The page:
He passed out mimeographed pages with about a hundred items with a blank space next to each. They were the T-37 limitations that we would have to memorize or become . . . a smoking hole. That night I filled out the first of many. In a week I had all one hundred items memorized. My right hand was teaching those memory cells after all. I wish I had this trick during college.

Our class made it through academics with 5 washouts, students who couldn’t get the memorization just right. As we started to fly we progressed from timid and tentative sheep to flying tigers. A few washed out for airsickness during the aerobatics and a few more for failing to grasp the concept behind the very tight landing patterns. But most of our washouts were from pilots who couldn’t execute those 43 words as the airplane was falling from the sky.


Those of us who graduated from the “contact” to the formation phase started walking with a new confidence and swagger. We had learned what we needed to know to start flying mere inches away from our wingmen while flying aerobatics and pretend dogfights. But along with this fun, we were presented with yet another list of unmemorizable procedures that had to be memorized.


These procedures included how to intercept a navigation course inbound or outbound, how to visualize and fly a fix-to-fix navigation problem, and how to fly each of five different types of instrument approaches. Each procedure had a long list of steps that needed to be executed precisely and at a moment’s notice.


With each new skill came another to learn. As our class progressed deep into formation (fun), low level navigation (fun), and instrument flight (not fun), the washouts accumulated. Nobody washed out for formation. We might have had one or two from low level navigation. No, most of our washouts were for instrument procedures. As I returned from my last T-37 flight in the program, some students were still struggling with basic course intercepts. Learn early: Fundamentals first!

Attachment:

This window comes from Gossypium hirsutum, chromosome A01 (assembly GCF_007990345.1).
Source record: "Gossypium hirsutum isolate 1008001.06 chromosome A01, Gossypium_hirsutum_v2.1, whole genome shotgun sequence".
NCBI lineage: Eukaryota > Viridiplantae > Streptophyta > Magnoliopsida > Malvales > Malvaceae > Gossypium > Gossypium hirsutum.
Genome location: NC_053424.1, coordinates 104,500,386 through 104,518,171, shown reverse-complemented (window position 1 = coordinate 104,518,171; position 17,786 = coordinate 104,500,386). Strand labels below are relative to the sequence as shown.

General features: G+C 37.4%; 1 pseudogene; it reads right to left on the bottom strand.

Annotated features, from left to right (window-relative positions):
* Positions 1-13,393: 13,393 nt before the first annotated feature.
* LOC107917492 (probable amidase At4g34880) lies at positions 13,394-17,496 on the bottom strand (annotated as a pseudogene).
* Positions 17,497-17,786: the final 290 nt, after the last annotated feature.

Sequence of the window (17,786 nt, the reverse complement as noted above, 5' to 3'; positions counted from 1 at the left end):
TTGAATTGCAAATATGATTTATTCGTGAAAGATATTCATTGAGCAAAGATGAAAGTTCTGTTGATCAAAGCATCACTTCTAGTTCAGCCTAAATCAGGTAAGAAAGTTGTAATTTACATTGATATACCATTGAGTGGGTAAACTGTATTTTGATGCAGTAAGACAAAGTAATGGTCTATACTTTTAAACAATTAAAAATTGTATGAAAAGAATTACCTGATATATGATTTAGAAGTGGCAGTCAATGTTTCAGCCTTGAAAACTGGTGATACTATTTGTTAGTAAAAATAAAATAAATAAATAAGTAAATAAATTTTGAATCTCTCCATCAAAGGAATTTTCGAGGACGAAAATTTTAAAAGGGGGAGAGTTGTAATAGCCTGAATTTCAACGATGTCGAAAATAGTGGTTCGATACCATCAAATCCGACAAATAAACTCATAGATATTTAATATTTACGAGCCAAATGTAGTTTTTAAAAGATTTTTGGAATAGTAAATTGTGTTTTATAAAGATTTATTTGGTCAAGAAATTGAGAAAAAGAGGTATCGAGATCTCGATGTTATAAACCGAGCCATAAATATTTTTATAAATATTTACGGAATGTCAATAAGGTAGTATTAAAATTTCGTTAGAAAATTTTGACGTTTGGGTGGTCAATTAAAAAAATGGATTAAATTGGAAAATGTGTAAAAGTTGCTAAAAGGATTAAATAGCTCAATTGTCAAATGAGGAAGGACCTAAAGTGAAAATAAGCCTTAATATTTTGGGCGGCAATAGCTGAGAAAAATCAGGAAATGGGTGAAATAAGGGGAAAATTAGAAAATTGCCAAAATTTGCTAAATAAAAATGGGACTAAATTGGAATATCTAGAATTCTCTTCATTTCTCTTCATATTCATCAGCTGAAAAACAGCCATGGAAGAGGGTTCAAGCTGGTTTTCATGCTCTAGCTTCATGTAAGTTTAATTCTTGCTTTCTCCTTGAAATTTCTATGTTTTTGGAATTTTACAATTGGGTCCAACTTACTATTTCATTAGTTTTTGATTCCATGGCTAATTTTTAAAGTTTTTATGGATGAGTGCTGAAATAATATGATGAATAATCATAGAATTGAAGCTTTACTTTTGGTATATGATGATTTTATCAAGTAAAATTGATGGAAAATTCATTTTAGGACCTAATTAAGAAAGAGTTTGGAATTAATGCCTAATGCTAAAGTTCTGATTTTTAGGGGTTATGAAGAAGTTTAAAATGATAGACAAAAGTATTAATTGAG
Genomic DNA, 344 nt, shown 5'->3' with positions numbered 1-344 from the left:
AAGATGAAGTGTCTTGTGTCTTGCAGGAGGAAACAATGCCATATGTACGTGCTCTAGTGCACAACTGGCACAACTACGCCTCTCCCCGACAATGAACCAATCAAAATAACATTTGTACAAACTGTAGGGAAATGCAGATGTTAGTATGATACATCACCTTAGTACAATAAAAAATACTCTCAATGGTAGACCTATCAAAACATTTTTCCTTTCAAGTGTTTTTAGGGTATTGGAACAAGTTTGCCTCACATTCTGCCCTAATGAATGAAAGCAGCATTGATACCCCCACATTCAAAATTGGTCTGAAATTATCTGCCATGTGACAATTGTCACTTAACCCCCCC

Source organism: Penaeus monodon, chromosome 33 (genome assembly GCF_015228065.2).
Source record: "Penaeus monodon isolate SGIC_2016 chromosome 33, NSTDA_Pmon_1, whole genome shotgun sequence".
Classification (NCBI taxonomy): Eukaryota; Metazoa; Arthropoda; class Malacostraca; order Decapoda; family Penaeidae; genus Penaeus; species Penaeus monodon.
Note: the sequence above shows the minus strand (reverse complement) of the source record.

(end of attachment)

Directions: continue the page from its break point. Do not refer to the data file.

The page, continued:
I walked out of the T-37 squadron with 86 hours of jet time. I had flown all manner of aerobatics and two-ship formation solo. I was a confident instrument pilot. I had achieved the Air Force’s objective converting me from a pilot that strapped into an airplane, into a pilot who strapped on an airplane. But none of that counted because I was going to the “fast mover.”


The T-38 “Talon” is a supersonic jet that can fly faster than any pilot can think and had a track record of producing more smoking holes than just about any aircraft in the USAF inventory that year. In my mind I had mastered the T-37 and the next airplane was just the next airplane.

“The pointy end goes in front,” our first T-38 academic instructor said. “This is unlike any airplane you’ve ever flown.”


The T-38’s symmetrical wing produced zero lift at zero angle of attack, so our lives would literally be controlled by AOA in the “white rocket.” We had to relearn the very concept of lift and drag, because all those familiar terms wore new, more imposing definitions.


So we new T-38 pilots had to start over in many respects and that seemed a bit belittling to some. But for those of us who were paying attention, our T-38 learning curves took us to altitude much more quickly. We had learned how to learn in the T-37, and that helped us to learn in the T-38. In another six months, most of us were strapping on the Talon just as we had the Tweet. Of our original 77, we showed up on graduation day with 44.


That was November 29, 1979. Since then I’ve moved on to the KC-135A tanker, the EC- 137J (Boeing 707), E-4B (Boeing 747), C-20B, C, and A (Gulstream III), Challenger 604, Gulfstream V, IV, and now the 450. The learning process has been the same for each and Major Lestershire’s advice has proven to be true.


So what does a second lieutenant’s year in Air Force pilot training have to do with today’s civilian pilot trying to get that next rating? Everything. Learn the basics as soon as you can, get them down cold. That frees you for new lessons later on. While this may not be optimal for you, I’ve always found this pattern works best for me:

  1. Memorize what needs to be memorized, and do that quickly.
    1. While few airplanes permit the “smoking hole” risk, many airplanes have procedures that need to be memorized before you can progress from one stage of training to the next, or to pass a check ride. Here are just a few examples.

    2. What has to happen to start the engines? There will be a specific sequence of events, many of which will have go/no-go decision points.
    3. What has to happen to successfully take off? Many airplanes have several steps before the “rotate” call and you need to have these memorized. See: Takeoff Considerations.